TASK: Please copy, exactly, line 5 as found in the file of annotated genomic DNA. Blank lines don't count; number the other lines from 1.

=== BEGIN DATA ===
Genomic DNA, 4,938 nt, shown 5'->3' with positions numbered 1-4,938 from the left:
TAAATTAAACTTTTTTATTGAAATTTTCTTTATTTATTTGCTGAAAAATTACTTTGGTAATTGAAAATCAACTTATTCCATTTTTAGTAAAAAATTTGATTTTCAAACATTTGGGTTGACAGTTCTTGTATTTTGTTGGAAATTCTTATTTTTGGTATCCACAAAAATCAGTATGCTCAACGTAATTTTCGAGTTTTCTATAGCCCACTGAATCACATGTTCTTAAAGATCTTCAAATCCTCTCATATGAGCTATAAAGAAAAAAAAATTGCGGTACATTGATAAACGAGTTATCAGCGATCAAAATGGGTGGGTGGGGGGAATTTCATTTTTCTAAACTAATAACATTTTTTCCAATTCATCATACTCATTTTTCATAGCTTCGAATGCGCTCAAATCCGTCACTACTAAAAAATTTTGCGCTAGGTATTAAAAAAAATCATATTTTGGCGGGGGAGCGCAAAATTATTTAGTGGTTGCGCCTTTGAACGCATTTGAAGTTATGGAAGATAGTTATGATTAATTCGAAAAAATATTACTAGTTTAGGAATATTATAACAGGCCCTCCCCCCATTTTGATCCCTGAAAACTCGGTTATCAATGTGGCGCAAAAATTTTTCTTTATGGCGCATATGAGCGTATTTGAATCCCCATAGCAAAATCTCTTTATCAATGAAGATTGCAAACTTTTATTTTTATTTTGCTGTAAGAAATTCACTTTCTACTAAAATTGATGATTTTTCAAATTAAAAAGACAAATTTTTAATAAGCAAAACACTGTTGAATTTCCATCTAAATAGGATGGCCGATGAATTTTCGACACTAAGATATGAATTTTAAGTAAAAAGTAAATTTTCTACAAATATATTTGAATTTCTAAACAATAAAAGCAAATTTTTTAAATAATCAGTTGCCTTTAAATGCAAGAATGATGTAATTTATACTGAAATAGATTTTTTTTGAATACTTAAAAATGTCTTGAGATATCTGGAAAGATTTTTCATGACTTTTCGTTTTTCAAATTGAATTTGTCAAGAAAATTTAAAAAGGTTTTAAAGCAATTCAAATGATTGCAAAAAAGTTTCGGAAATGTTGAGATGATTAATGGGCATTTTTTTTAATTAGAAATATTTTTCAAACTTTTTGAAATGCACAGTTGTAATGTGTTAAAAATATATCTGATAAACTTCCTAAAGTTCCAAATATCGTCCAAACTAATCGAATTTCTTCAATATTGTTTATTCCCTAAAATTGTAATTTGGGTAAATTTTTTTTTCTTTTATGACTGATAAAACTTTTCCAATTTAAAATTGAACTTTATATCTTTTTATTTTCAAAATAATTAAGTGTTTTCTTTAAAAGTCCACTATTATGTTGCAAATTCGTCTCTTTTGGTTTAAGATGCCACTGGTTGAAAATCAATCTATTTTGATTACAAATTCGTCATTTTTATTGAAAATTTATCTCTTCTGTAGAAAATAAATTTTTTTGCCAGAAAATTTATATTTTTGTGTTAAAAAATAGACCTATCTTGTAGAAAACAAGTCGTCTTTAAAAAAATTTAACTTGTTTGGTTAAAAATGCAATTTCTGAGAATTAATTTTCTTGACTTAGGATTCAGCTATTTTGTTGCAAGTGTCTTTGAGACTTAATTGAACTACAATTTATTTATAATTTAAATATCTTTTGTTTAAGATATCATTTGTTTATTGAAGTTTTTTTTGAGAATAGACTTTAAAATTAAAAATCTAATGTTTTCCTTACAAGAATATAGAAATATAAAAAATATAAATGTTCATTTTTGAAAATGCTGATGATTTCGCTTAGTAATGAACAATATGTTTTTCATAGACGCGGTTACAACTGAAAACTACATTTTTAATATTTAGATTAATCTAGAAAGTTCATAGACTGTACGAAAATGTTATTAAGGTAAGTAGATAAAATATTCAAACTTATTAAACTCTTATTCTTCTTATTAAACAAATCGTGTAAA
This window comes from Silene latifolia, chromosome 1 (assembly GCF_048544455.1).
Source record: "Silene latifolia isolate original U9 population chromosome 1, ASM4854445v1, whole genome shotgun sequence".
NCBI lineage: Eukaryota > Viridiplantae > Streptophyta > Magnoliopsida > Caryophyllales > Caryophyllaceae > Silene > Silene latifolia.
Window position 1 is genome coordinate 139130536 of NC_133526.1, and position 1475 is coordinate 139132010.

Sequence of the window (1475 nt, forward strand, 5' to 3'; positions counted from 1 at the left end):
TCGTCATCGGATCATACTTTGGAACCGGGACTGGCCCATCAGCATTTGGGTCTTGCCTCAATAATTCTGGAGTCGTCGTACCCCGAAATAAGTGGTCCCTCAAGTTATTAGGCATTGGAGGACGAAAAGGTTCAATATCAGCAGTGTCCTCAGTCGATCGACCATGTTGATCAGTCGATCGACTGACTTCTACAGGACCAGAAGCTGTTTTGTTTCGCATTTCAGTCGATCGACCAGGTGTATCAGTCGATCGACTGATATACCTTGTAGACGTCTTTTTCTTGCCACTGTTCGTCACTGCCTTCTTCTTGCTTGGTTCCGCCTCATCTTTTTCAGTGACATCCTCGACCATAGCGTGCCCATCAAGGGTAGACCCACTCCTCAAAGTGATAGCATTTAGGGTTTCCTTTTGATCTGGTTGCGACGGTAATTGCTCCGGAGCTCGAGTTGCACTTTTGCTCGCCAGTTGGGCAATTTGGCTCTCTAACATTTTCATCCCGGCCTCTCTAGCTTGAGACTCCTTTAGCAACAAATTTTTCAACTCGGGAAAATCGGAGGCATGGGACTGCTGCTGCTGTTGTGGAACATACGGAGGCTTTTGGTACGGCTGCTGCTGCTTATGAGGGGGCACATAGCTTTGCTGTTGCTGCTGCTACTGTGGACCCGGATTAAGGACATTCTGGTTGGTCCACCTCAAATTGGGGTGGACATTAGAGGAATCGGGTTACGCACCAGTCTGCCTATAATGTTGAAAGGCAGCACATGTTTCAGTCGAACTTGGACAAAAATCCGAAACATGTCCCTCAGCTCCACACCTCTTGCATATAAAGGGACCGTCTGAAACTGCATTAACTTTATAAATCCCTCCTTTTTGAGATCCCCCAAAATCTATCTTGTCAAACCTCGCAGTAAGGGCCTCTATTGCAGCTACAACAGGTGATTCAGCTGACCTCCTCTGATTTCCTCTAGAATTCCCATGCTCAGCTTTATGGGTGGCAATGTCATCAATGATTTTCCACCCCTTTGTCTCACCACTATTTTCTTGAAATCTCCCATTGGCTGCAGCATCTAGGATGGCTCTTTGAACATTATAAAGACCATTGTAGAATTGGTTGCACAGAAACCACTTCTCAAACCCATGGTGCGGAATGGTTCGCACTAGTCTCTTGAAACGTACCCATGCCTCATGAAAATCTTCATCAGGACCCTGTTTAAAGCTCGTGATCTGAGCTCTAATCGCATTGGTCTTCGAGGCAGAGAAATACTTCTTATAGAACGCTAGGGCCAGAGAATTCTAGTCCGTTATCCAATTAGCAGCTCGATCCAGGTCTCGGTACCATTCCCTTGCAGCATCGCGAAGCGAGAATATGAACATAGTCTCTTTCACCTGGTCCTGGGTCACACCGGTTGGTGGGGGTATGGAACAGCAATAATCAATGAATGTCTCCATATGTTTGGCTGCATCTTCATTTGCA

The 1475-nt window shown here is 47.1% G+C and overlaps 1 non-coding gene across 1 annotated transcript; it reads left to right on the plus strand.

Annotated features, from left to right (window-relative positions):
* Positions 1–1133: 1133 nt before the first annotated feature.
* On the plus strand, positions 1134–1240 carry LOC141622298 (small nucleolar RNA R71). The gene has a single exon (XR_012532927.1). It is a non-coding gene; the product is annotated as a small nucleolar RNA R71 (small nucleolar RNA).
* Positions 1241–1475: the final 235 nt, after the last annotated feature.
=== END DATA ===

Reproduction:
NCBI lineage: Eukaryota > Viridiplantae > Streptophyta > Magnoliopsida > Caryophyllales > Caryophyllaceae > Silene > Silene latifolia.